# Improving the Numerical Stability of Fast Matrix Multiplication

## Abstract

Fast algorithms for matrix multiplication, namely those that perform asymptotically fewer scalar operations than the classical algorithm, have been considered primarily of theoretical interest. Apart from Strassen's original algorithm, few fast algorithms have been efficiently implemented or used in practical applications. However, there exist many practical alternatives to Strassen's algorithm with varying performance and numerical properties. Fast algorithms are known to be numerically stable, but because their error bounds are slightly weaker than the classical algorithm, they are not used even in cases where they provide a performance benefit. We argue in this study that the numerical sacrifice of fast algorithms, particularly for the typical use cases of practical algorithms, is not prohibitive, and we explore ways to improve the accuracy both theoretically and empirically. The numerical accuracy of fast matrix multiplication depends on properties of the algorithm and of the input matrices, and we consider both contributions independently. We generalize and tighten previous error analyses of fast algorithms and compare their properties. We discuss algorithmic techniques for improving the error guarantees from two perspectives: manipulating the algorithms, and reducing input anomalies by various forms of diagonal scaling. In conclusion, we benchmark performance and demonstrate our improved numerical accuracy.

- Authors:

- Sandia National Lab. (SNL-CA), Livermore, CA (United States); Wake Forest Univ., Winston-Salem, NC (United States)
- Stanford Univ., CA (United States). Inst. for Computational and Mathematical Engineering
- Lawrence Berkeley National Lab. (LBNL), Berkeley, CA (United States)
- Google, San Bruno, CA (United States)
- Hebrew Univ. of Jerusalem (Israel). School of Computer Science and Engineering

- Publication Date:

- Research Org.:
- Hebrew Univ. of Jerusalem (Israel); Sandia National Lab. (SNL-CA), Livermore, CA (United States); Lawrence Berkeley National Lab. (LBNL), Berkeley, CA (United States)

- Sponsoring Org.:
- USDOE Office of Science (SC), Advanced Scientific Computing Research (ASCR) (SC-21); USDOE National Nuclear Security Administration (NNSA); Israel Science Foundation (ISF); Ministry of Science and Technology (Israel); Einstein Foundation; Minerva Foundation (United States); Intel Collaborative Research Inst. for Computational Intelligence (ICRI-CI) (Israel); United States-Israel Binational Science Foundation (BSF); HUJI Cyber Security Research Center (Israel); Israel National Cyber Bureau

- OSTI Identifier:
- 1356986

- Alternate Identifier(s):
- OSTI ID: 1458476

- Report Number(s):
- [SAND2015-5246J]

[Journal ID: ISSN 0895-4798; 594464]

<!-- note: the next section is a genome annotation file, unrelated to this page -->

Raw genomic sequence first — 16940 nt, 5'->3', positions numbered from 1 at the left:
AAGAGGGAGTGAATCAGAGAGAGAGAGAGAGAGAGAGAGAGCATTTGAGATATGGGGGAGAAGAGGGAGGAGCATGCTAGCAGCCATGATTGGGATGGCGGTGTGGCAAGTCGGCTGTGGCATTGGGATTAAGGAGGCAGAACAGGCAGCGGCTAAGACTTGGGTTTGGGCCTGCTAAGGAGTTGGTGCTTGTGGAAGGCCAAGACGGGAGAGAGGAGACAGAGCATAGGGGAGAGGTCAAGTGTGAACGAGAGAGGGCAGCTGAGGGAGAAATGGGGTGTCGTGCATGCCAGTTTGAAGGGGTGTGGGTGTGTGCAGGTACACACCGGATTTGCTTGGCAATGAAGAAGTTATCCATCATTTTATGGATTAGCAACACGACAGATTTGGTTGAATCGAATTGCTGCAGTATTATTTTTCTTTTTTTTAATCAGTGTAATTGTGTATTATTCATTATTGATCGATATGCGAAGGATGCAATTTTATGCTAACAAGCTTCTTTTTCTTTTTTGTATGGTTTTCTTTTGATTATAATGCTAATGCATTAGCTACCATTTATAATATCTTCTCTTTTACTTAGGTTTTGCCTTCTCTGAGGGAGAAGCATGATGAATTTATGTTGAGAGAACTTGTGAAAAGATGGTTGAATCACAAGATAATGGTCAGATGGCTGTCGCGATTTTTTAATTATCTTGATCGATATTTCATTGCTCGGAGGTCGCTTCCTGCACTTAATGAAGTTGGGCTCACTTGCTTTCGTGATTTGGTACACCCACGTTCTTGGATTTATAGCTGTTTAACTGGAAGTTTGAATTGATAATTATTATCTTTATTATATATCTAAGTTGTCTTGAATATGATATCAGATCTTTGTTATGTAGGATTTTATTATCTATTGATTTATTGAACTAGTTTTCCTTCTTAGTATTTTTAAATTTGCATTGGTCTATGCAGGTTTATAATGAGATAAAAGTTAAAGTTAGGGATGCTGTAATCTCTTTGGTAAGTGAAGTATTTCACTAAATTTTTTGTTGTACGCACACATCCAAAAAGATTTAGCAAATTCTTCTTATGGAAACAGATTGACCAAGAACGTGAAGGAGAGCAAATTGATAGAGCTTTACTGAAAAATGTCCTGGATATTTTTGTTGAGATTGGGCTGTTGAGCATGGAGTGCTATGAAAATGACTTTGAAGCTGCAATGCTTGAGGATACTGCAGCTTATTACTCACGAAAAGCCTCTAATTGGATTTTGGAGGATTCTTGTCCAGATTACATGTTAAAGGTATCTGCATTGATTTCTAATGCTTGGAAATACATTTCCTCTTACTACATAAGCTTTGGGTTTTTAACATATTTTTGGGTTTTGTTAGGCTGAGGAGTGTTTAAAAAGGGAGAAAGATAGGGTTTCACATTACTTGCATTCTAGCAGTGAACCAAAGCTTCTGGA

- Grant/Contract Number:
- [AC04-94AL85000; AC02-05CH11231; 1878/14; 1901/14; 3-10891]

- Resource Type:
- Accepted Manuscript

- Journal Name:
- SIAM Journal on Matrix Analysis and Applications

- Additional Journal Information:
- [ Journal Volume: 37; Journal Issue: 4]; Journal ID: ISSN 0895-4798

- Publisher:
- SIAM

- Country of Publication:
- United States

- Language:
- English

- Subject:
- 97 MATHEMATICS AND COMPUTING; practical fast matrix multiplication; error bounds; diagonal scaling

### Citation Formats

```
Ballard, Grey, Benson, Austin R., Druinsky, Alex, Lipshitz, Benjamin, and Schwartz, Oded. Improving the Numerical Stability of Fast Matrix Multiplication. United States: N. p., 2016.
Web. doi:10.1137/15M1032168.
```

```
Ballard, Grey, Benson, Austin R., Druinsky, Alex, Lipshitz, Benjamin, & Schwartz, Oded. Improving the Numerical Stability of Fast Matrix Multiplication. United States. doi:10.1137/15M1032168.
```

```
Ballard, Grey, Benson, Austin R., Druinsky, Alex, Lipshitz, Benjamin, and Schwartz, Oded. Tue .
"Improving the Numerical Stability of Fast Matrix Multiplication". United States. doi:10.1137/15M1032168. https://www.osti.gov/servlets/purl/1356986.
```

```
@article{osti_1356986,
```

title = {Improving the Numerical Stability of Fast Matrix Multiplication},

author = {Ballard, Grey and Benson, Austin R. and Druinsky, Alex and Lipshitz, Benjamin and Schwartz, Oded},

abstractNote = {Fast algorithms for matrix multiplication, namely those that perform asymptotically fewer scalar operations than the classical algorithm, have been considered primarily of theoretical interest. Apart from Strassen's original algorithm, few fast algorithms have been efficiently implemented or used in practical applications. However, there exist many practical alternatives to Strassen's algorithm with varying performance and numerical properties. Fast algorithms are known to be numerically stable, but because their error bounds are slightly weaker than the classical algorithm, they are not used even in cases where they provide a performance benefit. We argue in this study that the numerical sacrifice of fast algorithms, particularly for the typical use cases of practical algorithms, is not prohibitive, and we explore ways to improve the accuracy both theoretically and empirically. The numerical accuracy of fast matrix multiplication depends on properties of the algorithm and of the input matrices, and we consider both contributions independently. We generalize and tighten previous error analyses of fast algorithms and compare their properties. We discuss algorithmic techniques for improving the error guarantees from two perspectives: manipulating the algorithms, and reducing input anomalies by various forms of diagonal scaling. In conclusion, we benchmark performance and demonstrate our improved numerical accuracy.},

doi = {10.1137/15M1032168},

journal = {SIAM Journal on Matrix Analysis and Applications},

number = [4],

volume = [37],

place = {United States},

year = {2016},

month = {10}

}

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